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JavaScript: The Definitive Guide

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Windows and the JavaScript Name Space

11.5 The JavaScript Name Space

We've said that the Window object is really the most central one in client-side JavaScript. This is because it is the object that defines the name space of a program. We saw earlier that every JavaScript expression implicitly refers to the current window. This includes expressions as simple as window, which is a reference to a property within the current window that happens to refer to that window itself.

But if every expression refers to the current window, then so does code like this:

var i;  // declare a variable i
i = 0;  // assign the variable a value
The assignment i = 0 is actually the same as writing

window.i = 0;

This is an important point to understand about client-side JavaScript: variables are nothing more than properties of the current window. (This is not true for local variables declared within a function, however.)

One implication of the fact that variables are properties of the current Window object is that two variables with the same name may be declared in different windows or different frames, and they will not overwrite or conflict with each other.

Another implication is that JavaScript code running in one window or frame may read and write variables declared by code in another window or frame, as long as the first window knows how to refer to the second window.[2] So, if a top-level window has two frames, and code in the first frame does the following:

parent.frames[1].i = 3;
it is equivalent to code in the second frame doing the following:

i = 3;

[2] See Chapter 20, JavaScript Security, however, for a discussion of a "security hobble" that prevents scripts from one web server from reading values from windows that contain data from other web servers.

The final implication of the equivalence between variables and window properties is that there is no such thing as a "global variable" in client-side JavaScript--i.e., there are no user-created variables that are global to Navigator as a whole, across all windows and frames. Each variable is defined only within one window.

Recall that the function keyword that defines functions declares a variable just like the var keyword does. Since functions are referred to by variables, they to are defined only within the window in which they are declared. That is, if you define a function in one window, you cannot use it in another, unless you explicitly assign the function to a variable in the other window.

Remember that constructors are also functions, so when you define a class of objects with a constructor function and an associated prototype object, that class is only defined for a single window. (See Chapter 7, Objects, for details on constructor functions and prototype objects.) This is true of predefined constructors as well as constructors you define yourself. The String constructor is available in all windows, but that is because all windows automatically are given a property that refers to this predefined constructor function. Just as each window has its own separate reference to the constructor, each window has a separate copy of the prototype object for a constructor. So if you write a new method for manipulating JavaScript strings, and make it a method of the String class by assigning it to the String.prototype object in the current window, then all strings in that window will be able to use the new method. But the new method will not be accessible to strings defined in other windows.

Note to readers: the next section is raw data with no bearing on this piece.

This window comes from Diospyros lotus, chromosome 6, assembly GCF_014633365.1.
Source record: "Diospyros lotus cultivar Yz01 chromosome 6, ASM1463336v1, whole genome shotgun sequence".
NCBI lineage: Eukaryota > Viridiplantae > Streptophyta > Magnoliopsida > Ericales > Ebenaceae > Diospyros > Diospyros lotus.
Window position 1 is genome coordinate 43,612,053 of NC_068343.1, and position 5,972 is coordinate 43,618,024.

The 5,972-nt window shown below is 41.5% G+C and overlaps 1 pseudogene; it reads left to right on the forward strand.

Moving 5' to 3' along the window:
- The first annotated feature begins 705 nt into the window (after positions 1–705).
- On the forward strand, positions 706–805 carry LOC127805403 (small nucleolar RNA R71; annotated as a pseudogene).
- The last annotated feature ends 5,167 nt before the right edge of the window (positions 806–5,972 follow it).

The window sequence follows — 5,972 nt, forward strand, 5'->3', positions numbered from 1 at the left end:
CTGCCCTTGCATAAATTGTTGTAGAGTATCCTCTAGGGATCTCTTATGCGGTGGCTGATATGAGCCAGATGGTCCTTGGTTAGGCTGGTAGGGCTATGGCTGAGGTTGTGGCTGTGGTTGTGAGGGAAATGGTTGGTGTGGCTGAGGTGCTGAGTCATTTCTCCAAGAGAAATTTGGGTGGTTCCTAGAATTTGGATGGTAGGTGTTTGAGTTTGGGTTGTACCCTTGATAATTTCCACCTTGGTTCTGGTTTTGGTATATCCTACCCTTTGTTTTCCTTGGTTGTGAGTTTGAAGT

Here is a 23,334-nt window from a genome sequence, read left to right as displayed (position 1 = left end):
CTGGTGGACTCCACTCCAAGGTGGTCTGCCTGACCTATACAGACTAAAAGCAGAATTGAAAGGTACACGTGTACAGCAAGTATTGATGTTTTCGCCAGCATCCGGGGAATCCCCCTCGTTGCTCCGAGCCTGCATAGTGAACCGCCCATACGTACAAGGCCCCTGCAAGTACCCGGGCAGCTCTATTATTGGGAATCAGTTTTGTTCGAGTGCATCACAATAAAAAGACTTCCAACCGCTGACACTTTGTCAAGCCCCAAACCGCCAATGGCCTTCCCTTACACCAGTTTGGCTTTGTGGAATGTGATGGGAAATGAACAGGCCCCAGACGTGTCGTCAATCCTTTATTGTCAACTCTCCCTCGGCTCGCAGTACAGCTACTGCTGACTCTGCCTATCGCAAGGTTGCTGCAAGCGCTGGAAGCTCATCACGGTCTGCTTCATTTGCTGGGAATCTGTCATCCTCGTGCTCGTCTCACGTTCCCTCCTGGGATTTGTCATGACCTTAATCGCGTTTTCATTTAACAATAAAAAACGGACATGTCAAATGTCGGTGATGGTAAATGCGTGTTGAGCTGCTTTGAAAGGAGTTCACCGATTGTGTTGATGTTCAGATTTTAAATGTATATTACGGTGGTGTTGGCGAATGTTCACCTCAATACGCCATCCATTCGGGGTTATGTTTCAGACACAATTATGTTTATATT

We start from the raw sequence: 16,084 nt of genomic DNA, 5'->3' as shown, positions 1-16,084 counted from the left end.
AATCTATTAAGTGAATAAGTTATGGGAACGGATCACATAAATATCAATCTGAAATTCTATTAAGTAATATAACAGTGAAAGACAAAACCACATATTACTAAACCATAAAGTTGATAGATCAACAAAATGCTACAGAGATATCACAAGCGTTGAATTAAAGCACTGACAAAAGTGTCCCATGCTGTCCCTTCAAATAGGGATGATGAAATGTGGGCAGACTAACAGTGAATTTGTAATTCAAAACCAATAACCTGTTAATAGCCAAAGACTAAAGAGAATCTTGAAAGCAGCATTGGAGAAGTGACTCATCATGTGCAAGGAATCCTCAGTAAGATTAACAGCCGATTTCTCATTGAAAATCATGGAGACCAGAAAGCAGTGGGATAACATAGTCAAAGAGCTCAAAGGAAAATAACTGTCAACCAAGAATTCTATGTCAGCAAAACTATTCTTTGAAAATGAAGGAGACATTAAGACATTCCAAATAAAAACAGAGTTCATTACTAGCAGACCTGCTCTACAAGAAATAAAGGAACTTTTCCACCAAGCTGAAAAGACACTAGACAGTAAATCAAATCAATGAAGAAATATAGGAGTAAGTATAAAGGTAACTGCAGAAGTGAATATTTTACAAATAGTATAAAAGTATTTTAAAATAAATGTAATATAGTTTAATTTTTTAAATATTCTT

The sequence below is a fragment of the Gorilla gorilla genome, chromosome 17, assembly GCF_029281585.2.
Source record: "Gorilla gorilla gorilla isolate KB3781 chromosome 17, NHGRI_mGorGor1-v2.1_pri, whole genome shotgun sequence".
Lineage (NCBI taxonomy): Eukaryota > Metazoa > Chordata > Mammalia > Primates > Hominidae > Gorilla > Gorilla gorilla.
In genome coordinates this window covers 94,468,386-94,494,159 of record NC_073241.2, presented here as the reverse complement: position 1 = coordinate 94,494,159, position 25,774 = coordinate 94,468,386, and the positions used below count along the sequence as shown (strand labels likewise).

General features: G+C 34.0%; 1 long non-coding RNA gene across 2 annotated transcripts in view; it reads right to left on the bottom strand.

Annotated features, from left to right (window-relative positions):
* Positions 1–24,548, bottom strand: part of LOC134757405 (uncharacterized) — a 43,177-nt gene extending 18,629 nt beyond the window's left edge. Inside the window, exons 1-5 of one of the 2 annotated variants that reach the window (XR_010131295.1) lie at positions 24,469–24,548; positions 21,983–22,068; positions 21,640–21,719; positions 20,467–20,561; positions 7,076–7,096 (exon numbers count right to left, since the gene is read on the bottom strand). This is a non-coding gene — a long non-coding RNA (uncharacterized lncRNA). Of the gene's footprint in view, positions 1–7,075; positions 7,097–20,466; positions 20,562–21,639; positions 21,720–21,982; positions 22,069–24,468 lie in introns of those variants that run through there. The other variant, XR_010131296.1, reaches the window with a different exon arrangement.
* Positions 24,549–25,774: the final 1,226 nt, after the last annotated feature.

Bear in mind that this discussion of variables and Window object properties does not apply to variables declared within functions. These "local" variables exist only within the function body and are not accessible outside of the function. Also, note that there is one difference between variables and properties of the current window. This difference is revealed in the behavior of the for/in loop. Window properties that were created by variable declarations are not returned by the for/in loop, while "regular" properties of the Window are. See Chapter 5, Statements, for details.

Variable Scope

We saw above that top-level variables are implemented as properties of the current window or frame object. In Chapter 6, Functions, we saw that local variables in a function are implemented as transient properties of the function object itself. From these facts, we can begin to understand variable scoping in JavaScript; we can begin to see how variable names are looked up.